BOSTON, Sept. 27, 2018 /PRNewswire/ -- NanoView Biosciences, an emerging leader in the field of exosome characterization,
"There is growing awareness about the important role exosomes play in the body, and researchers are justifiably excited about their potential to diagnose and treat disease," said Jerry Williamson, Chief Executive Officer of NanoView. "Traditional methods used to analyze exosomes cannot efficiently and accurately identify and characterize these tiny extracellular vesicles. Our ExoView platform will solve this problem, and the NSF funding will allow us to advance the technology further as we prepare for commercialization early next year."
The research conducted under the Phase 1 grant awarded in 2017 successfully established the ExoView technology as a method for direct-from-sample exosome characterization. During the Phase II program, NanoView will further enhance the platform by scaling manufacturing of the assay, improving detection of small particles including exomeres, and extending the shelf-life of the products. The resulting platform will enable measurements with significantly less sample volume, detection of less concentrated targets, and increased throughput with a workflow that bypasses purification protocols needed by other techniques.
"The National Science Foundation supports small businesses with the most innovative, cutting-edge ideas that have the potential to become great commercial successes and make huge societal impacts," said Barry Johnson, Director of the Division of Industrial Innovation and Partnerships at NSF. "We hope that this seed funding will spark solutions to some of the most important challenges of our time across all areas of science and technology."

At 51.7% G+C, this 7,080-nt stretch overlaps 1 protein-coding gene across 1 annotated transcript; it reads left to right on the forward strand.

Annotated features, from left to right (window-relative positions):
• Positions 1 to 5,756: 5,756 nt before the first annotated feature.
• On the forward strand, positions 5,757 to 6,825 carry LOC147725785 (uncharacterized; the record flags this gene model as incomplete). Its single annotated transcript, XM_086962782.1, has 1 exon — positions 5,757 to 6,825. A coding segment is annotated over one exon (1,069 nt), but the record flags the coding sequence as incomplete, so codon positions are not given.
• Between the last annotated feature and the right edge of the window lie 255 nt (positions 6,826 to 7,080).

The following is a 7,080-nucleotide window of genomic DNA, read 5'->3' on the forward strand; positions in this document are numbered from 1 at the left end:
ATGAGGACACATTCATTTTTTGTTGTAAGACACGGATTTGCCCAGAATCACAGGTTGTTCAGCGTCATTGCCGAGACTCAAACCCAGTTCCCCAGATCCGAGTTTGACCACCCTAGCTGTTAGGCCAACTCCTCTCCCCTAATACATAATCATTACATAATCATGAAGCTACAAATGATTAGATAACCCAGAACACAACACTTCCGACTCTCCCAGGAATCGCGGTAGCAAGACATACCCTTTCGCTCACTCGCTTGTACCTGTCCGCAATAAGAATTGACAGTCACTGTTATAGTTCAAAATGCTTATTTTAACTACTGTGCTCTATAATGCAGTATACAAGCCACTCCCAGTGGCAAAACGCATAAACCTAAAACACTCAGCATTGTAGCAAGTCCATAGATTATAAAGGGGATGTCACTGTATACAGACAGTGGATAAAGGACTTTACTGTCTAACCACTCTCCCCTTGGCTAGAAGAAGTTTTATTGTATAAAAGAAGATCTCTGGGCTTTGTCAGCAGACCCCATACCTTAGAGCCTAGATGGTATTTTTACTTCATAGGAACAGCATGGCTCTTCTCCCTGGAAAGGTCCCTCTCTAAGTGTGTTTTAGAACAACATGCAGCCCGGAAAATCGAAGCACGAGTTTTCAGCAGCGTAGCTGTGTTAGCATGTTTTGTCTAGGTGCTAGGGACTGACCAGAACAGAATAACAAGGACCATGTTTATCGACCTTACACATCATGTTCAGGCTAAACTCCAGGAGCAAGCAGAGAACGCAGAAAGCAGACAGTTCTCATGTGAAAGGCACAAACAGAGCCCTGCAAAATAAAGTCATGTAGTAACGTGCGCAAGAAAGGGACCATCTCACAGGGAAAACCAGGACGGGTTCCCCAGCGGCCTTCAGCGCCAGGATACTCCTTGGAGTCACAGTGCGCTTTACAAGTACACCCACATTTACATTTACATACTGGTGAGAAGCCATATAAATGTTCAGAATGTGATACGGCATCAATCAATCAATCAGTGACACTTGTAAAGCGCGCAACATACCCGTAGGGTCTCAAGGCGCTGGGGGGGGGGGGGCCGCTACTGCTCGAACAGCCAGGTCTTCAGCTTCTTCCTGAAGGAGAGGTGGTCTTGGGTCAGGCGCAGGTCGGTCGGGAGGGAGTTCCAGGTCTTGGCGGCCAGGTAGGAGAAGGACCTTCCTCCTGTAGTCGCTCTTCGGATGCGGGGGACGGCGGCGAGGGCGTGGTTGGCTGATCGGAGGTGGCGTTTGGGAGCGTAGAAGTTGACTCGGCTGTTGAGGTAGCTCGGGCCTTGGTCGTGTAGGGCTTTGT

Exosomes are nanoscale extracellular vesicles secreted by most cell types; they represent the communication system between cells. "There is growing interest in the research and translational fields to use exosomes to treat and diagnose cancer, neurodegenerative diseases, and other clinical applications," said David Freedman, Ph.D., Principal Investigator of the grant and Chief Operating Officer of NanoView. Dr. Freedman added, "To realize their potential, it is important to understand the difference in size, surface molecules, chemistry, and mechanical properties of exosomes. Most currently available methods for analyzing exosomes are cumbersome, expensive, and require large sample volumes that are not readily available. They also do not monitor the biological markers of exosomes, so it is too easy to mistakenly analyze particles that are not exosomes."
About the National Science Foundation's Small Business Programs: America's Seed Fund powered by the National Science Foundation (NSF) awards nearly $200 million annually to startups and small businesses, transforming scientific discovery into products and services with commercial and societal impact. Startups working across almost all areas of science and technology can receive up to $1.5 million in non-dilutive funds to support research and development (R&D), helping de-risk technology for commercial success. America's Seed Fund is congressionally mandated through the Small Business Innovation Research (SBIR) program. The NSF is an independent federal agency with a budget of about $7.5 billion that supports fundamental research and education across all fields of science and engineering.
To learn more about the NSF SBIR/STTR program, visit: seedfund.nsf.gov.
About NanoViewNanoView, a Boston-based, privately-held company, enables life science researchers to better understand the biological role of exosomes and their potential use as biomarkers for improving the diagnosis, prognosis, treatment, and monitoring of disease. The company's proprietary product, the ExoView™ system, was designed to fully characterize exosomes and other extracellular vesicles for use in research and in the implementation of precision medicine. ExoView is a high-throughput, cost-effective analysis platform that is easy to use and does not require purification or large sample volumes to accurately analyze exosomes.
Media contact:Michelle LinnBioscribeEmail: firstname.lastname@example.org
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SOURCE NanoView Biosciences
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